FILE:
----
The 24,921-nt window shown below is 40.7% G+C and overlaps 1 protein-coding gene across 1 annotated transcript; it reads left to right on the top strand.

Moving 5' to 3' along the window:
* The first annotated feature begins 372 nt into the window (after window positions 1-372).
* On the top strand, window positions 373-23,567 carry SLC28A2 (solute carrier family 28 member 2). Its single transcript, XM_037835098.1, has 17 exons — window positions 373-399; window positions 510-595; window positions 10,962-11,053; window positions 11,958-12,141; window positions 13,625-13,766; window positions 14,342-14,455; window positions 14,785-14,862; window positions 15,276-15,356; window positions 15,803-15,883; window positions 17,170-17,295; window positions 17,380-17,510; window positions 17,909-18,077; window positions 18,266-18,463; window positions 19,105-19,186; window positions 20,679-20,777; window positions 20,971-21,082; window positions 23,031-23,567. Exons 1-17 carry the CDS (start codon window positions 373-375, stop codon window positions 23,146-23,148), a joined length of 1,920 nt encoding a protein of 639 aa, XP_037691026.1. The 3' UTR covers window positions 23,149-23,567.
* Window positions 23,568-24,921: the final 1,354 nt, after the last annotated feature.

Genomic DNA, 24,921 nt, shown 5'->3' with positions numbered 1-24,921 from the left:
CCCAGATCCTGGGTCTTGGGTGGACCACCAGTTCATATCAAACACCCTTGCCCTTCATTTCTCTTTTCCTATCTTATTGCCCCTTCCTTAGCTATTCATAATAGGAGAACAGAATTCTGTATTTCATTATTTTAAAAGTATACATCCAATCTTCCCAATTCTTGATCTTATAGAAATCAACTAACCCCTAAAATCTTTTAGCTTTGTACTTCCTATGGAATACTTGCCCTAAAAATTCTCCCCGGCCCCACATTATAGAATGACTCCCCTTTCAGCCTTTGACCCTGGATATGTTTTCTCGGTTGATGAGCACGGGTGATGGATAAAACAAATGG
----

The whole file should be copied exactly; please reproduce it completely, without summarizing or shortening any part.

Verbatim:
The 24,921-nt window shown below is 40.7% G+C and overlaps 1 protein-coding gene across 1 annotated transcript; it reads left to right on the top strand.

Moving 5' to 3' along the window:
* The first annotated feature begins 372 nt into the window (after window positions 1-372).
* On the top strand, window positions 373-23,567 carry SLC28A2 (solute carrier family 28 member 2). Its single transcript, XM_037835098.1, has 17 exons — window positions 373-399; window positions 510-595; window positions 10,962-11,053; window positions 11,958-12,141; window positions 13,625-13,766; window positions 14,342-14,455; window positions 14,785-14,862; window positions 15,276-15,356; window positions 15,803-15,883; window positions 17,170-17,295; window positions 17,380-17,510; window positions 17,909-18,077; window positions 18,266-18,463; window positions 19,105-19,186; window positions 20,679-20,777; window positions 20,971-21,082; window positions 23,031-23,567. Exons 1-17 carry the CDS (start codon window positions 373-375, stop codon window positions 23,146-23,148), a joined length of 1,920 nt encoding a protein of 639 aa, XP_037691026.1. The 3' UTR covers window positions 23,149-23,567.
* Window positions 23,568-24,921: the final 1,354 nt, after the last annotated feature.

Genomic DNA, 24,921 nt, shown 5'->3' with positions numbered 1-24,921 from the left:
CCCAGATCCTGGGTCTTGGGTGGACCACCAGTTCATATCAAACACCCTTGCCCTTCATTTCTCTTTTCCTATCTTATTGCCCCTTCCTTAGCTATTCATAATAGGAGAACAGAATTCTGTATTTCATTATTTTAAAAGTATACATCCAATCTTCCCAATTCTTGATCTTATAGAAATCAACTAACCCCTAAAATCTTTTAGCTTTGTACTTCCTATGGAATACTTGCCCTAAAAATTCTCCCCGGCCCCACATTATAGAATGACTCCCCTTTCAGCCTTTGACCCTGGATATGTTTTCTCGGTTGATGAGCACGGGTGATGGATAAAACAAATGG